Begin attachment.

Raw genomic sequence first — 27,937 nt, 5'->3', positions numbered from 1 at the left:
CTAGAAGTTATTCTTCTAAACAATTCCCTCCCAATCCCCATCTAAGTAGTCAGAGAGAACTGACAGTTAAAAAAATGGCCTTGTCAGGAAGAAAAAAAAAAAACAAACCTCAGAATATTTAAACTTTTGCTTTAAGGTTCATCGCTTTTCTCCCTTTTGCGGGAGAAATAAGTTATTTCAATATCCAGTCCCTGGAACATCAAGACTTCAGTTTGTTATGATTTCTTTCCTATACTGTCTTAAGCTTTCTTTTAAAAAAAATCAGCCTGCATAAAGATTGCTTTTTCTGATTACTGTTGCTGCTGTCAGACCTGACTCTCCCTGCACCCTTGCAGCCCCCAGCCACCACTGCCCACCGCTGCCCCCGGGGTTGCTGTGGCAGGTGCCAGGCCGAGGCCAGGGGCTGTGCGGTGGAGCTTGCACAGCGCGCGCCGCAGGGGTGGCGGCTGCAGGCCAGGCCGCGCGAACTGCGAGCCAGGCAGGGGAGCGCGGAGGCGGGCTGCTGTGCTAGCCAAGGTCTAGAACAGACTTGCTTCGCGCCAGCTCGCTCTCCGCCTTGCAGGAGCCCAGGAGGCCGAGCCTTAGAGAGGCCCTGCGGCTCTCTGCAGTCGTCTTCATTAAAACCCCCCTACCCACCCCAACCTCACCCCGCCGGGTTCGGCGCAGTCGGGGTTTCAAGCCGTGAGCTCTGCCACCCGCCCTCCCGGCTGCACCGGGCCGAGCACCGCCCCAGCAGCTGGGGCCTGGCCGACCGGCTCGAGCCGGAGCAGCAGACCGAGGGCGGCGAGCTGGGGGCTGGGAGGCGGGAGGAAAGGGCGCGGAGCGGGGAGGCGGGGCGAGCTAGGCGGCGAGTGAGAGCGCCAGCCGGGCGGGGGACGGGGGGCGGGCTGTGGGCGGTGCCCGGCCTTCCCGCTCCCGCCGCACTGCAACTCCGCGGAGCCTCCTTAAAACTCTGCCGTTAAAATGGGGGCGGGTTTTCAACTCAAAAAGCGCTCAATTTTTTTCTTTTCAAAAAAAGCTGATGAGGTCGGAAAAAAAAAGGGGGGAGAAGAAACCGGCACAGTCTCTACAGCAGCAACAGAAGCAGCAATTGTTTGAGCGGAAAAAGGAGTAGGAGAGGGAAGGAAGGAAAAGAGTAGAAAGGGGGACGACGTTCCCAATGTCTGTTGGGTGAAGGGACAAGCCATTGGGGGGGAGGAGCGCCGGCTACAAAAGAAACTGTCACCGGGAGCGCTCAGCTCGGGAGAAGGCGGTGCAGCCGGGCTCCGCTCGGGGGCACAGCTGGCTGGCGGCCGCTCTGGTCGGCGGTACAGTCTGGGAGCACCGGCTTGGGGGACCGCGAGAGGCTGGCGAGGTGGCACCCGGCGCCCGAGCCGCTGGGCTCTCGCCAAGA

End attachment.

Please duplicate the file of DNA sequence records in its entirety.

Raw genomic sequence first — 27,937 nt, 5'->3', positions numbered from 1 at the left:
CTAGAAGTTATTCTTCTAAACAATTCCCTCCCAATCCCCATCTAAGTAGTCAGAGAGAACTGACAGTTAAAAAAATGGCCTTGTCAGGAAGAAAAAAAAAAAACAAACCTCAGAATATTTAAACTTTTGCTTTAAGGTTCATCGCTTTTCTCCCTTTTGCGGGAGAAATAAGTTATTTCAATATCCAGTCCCTGGAACATCAAGACTTCAGTTTGTTATGATTTCTTTCCTATACTGTCTTAAGCTTTCTTTTAAAAAAAATCAGCCTGCATAAAGATTGCTTTTTCTGATTACTGTTGCTGCTGTCAGACCTGACTCTCCCTGCACCCTTGCAGCCCCCAGCCACCACTGCCCACCGCTGCCCCCGGGGTTGCTGTGGCAGGTGCCAGGCCGAGGCCAGGGGCTGTGCGGTGGAGCTTGCACAGCGCGCGCCGCAGGGGTGGCGGCTGCAGGCCAGGCCGCGCGAACTGCGAGCCAGGCAGGGGAGCGCGGAGGCGGGCTGCTGTGCTAGCCAAGGTCTAGAACAGACTTGCTTCGCGCCAGCTCGCTCTCCGCCTTGCAGGAGCCCAGGAGGCCGAGCCTTAGAGAGGCCCTGCGGCTCTCTGCAGTCGTCTTCATTAAAACCCCCCTACCCACCCCAACCTCACCCCGCCGGGTTCGGCGCAGTCGGGGTTTCAAGCCGTGAGCTCTGCCACCCGCCCTCCCGGCTGCACCGGGCCGAGCACCGCCCCAGCAGCTGGGGCCTGGCCGACCGGCTCGAGCCGGAGCAGCAGACCGAGGGCGGCGAGCTGGGGGCTGGGAGGCGGGAGGAAAGGGCGCGGAGCGGGGAGGCGGGGCGAGCTAGGCGGCGAGTGAGAGCGCCAGCCGGGCGGGGGACGGGGGGCGGGCTGTGGGCGGTGCCCGGCCTTCCCGCTCCCGCCGCACTGCAACTCCGCGGAGCCTCCTTAAAACTCTGCCGTTAAAATGGGGGCGGGTTTTCAACTCAAAAAGCGCTCAATTTTTTTCTTTTCAAAAAAAGCTGATGAGGTCGGAAAAAAAAAGGGGGGAGAAGAAACCGGCACAGTCTCTACAGCAGCAACAGAAGCAGCAATTGTTTGAGCGGAAAAAGGAGTAGGAGAGGGAAGGAAGGAAAAGAGTAGAAAGGGGGACGACGTTCCCAATGTCTGTTGGGTGAAGGGACAAGCCATTGGGGGGGAGGAGCGCCGGCTACAAAAGAAACTGTCACCGGGAGCGCTCAGCTCGGGAGAAGGCGGTGCAGCCGGGCTCCGCTCGGGGGCACAGCTGGCTGGCGGCCGCTCTGGTCGGCGGTACAGTCTGGGAGCACCGGCTTGGGGGACCGCGAGAGGCTGGCGAGGTGGCACCCGGCGCCCGAGCCGCTGGGCTCTCGCCAAGA